the pride of humiliation

I hit my wall of tired a few hours ago and have struggled with basic spelling to complete my deadlines today. I have one lingering overdue job but managed to catch up with the bigger one and stay more current with others. Part of the reason I am just so tired is how bad this allergy season is, I normally don’t have any but this is getting even to me. I cannot even imagine how people with constant seasonal allergies survive. The second issue is I have just been pushing myself through several barriers and not accepting the “usual excuses” I allow myself to get out of doing things. Some of the things are simple, some are more complex. But it has become exceedingly important to me to raise my self-discipline above the level it has been at for years.

I am very self-disciplined. I am highly self-motivated. I am a doer. I tend to be all three of those things but mostly when there is something I want to do


But it is easy for me to lose all of that if there is something about what is to be done that either does not captivate me, I have moved past or in some way touches on something that makes me uncomfortable. I am working my way through Pema Chodron’s book, “The Places that Scare You,” and it is downright illuminating. The thing is, if you just read the book and come to realizations it will not make one whit of difference in your life except to create a more complicated delusion about who you really are. You have to actively practice it. And I don’t mean (and neither does Pema) actively practice what she is talking about by deciding how you are comfortable doing it (a common failing when trying to use any kind of self-growth text – we decide what is the action) but by practicing sitting meditation. The kind without chants or music or anything else. Just to sit and learn to be compassionate towards yourself and to accept all the aspects of yourself without judgment and without designating them as “things I am working on.” And you have to be able to sit for longer than you would like to. I use a timer with two gongs, one at the beginning and one at the end. It is an mp3. Therefore I have no clock to look at, no deciding that “I am done,” the length of time I am sitting is what someone else told me to do. And it has been hard. And now it is getting easier.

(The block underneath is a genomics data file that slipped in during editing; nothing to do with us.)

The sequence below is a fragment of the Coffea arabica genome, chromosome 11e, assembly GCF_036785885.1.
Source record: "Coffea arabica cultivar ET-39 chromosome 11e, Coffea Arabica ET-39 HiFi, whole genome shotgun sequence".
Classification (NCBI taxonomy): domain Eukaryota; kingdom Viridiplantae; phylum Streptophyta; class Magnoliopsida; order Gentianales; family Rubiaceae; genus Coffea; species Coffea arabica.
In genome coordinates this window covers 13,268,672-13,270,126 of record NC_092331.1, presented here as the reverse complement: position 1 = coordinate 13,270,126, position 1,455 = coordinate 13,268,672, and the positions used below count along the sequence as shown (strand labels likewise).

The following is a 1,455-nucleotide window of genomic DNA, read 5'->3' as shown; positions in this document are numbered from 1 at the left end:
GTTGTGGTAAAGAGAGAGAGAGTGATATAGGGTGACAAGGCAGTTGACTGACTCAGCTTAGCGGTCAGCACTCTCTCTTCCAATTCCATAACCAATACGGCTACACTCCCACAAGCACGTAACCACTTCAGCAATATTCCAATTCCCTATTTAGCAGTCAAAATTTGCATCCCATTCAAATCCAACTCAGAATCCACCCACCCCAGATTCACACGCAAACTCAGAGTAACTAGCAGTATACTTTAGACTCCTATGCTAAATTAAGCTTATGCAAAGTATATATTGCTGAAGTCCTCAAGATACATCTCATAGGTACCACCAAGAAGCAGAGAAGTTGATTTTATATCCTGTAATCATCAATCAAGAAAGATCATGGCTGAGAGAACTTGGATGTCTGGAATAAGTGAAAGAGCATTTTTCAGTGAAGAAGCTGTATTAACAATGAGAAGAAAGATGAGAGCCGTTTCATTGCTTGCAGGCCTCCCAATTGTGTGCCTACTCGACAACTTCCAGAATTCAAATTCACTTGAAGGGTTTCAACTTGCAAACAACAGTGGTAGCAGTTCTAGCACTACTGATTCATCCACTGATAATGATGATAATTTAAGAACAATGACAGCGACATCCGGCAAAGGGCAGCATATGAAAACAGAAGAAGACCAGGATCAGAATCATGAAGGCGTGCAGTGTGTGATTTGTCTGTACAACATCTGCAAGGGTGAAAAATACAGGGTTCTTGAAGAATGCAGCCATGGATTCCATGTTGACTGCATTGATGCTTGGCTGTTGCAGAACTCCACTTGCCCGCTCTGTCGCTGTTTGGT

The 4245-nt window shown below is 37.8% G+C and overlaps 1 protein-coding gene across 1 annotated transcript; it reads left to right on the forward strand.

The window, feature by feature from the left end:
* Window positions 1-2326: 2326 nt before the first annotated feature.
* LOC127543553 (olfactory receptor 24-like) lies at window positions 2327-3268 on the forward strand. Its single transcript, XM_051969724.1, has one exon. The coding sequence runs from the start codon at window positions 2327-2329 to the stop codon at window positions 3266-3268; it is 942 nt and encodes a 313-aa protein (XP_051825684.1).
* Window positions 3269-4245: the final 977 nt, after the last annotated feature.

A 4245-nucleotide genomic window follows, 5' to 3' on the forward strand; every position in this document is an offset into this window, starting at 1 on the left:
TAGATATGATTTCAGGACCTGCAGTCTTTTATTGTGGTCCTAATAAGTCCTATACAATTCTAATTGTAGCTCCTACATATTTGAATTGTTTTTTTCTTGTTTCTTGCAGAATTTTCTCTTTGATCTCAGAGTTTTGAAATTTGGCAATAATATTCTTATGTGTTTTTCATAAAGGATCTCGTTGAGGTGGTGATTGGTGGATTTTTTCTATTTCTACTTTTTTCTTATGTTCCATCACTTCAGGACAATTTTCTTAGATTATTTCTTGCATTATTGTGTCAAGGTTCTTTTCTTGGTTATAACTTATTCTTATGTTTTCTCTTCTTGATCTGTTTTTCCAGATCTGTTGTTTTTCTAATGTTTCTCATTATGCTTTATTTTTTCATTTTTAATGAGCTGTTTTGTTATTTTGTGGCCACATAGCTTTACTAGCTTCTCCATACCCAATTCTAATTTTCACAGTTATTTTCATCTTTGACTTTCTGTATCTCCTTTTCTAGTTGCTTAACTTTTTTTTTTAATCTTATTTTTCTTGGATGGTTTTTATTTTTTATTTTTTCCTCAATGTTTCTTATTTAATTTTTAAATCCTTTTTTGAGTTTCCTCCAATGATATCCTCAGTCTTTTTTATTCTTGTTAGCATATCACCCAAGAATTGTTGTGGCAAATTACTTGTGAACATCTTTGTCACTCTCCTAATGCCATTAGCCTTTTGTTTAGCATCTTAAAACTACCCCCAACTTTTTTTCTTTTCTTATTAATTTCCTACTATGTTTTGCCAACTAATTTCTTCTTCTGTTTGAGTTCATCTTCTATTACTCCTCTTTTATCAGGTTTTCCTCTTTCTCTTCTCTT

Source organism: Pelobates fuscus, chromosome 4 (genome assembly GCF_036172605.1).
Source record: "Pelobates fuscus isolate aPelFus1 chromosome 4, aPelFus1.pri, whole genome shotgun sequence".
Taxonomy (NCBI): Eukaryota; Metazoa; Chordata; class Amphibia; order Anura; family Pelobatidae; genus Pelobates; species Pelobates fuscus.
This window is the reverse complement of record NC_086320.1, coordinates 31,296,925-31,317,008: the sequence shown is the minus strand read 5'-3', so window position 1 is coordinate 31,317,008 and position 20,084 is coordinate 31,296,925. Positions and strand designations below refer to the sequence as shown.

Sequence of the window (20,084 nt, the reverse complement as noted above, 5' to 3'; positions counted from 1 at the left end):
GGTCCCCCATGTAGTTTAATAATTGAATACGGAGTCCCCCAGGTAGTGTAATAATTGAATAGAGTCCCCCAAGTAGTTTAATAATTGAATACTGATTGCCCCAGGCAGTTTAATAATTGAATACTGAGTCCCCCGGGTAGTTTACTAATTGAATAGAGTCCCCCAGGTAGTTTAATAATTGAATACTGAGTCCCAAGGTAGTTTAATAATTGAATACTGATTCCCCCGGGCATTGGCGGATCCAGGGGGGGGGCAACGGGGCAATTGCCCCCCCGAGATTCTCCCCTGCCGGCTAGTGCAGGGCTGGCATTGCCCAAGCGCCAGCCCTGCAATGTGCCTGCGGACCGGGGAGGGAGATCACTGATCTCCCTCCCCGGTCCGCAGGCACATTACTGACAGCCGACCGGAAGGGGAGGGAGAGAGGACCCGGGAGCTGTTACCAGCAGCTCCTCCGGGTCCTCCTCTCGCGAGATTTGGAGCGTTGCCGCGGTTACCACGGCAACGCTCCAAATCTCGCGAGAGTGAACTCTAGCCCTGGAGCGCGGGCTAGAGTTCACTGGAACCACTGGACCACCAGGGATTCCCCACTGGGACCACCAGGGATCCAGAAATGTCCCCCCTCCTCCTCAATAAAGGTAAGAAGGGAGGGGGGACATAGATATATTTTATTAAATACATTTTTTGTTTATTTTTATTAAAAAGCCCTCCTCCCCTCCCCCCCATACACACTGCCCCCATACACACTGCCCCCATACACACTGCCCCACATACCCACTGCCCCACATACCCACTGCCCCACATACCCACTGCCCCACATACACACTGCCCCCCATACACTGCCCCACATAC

But there is hard sense of humiliation and shame when we set out to do something and either fail to succeed or relapse in our efforts. The first few weeks I tried to sit for at least a half an hour I eventually wound up with a million excuses as to why I wouldn’t sit at all, then suffered all the next day from humiliation and shame.


And then, when I finally just sat and did it – I did it. Suddenly…the next day, whenever one of my small excuses would pop into my head I was like – “dude, I can sit for half an hour with my entire body screaming in pain and not blink an eye – I can write for ten more minutes no problem.”


My humiliation turned into a kind of right pride because I have shown myself what I can do if I do not give up or give in to myself.


Like being in Baduk (GO/Weiqi) school. For six weeks now I have been absolutely tortured and humiliated and wiped across the board and lost every game in spectacular ways but I refused to allow myself to give up and give in. Finally, during the last lecture of the beginner’s section, Master Lee said ”Now we go to Inter and for the first time you will begin to learn how to play. All of what you have been doing has not been playing, it has been about basic moves.”

Today, I did the first 5 lectures and then won 3 games in a row. Having won them I realized two things –

  1. I had right pride for not having given up or given in and to have stayed until I knew enough to begin to be taught.
  2. That until today, I have never played a single game of GO before.

Today I played for the first time and it is awe-inspiring to me. It also resulted in my being called a nerd in Italian on Pinterest for a picture of a board I posted but do you know what? That made me happy.


There was a quote I came across the other day but I cannot remember the exact words or who said it but it went something like this –


“If you believe that any part of you is something to be overcome or changed then you will never know love or be able to love or be able to be loved; only those who have learned to balance all the parts of themselves without rejecting any will be capable of that.”  


c.2012 Cassandra Tribe All Rights Reserved


About cassandratribe

"There are few artists that can do what Cassandra Tribe does. Whether with her poetry, her videos or her blog, Cassandra examines the truths that most of us can never come close to realizing and shows it for what it is, both beautiful and frightening at the same time. She exposes our inner-most workings like the cross-section of a powerful but flawed machine, our gears and springs, nuts and bolts removed and laid out before us. She is a true artist. Her new video, Requiem for a God, is the latest example of Cassandra's willingness to tear open and examine the very things that make us human. Shooting the film entirely by herself, she also eliminates all the little excuses we come up with to keep us from ourselves and our truth. You see, even when she's not trying to be, Cassandra Tribe is a beacon of truth and humanity in this darkest of worlds." (Michael E. Quigg, The Culture Network, June 2009)
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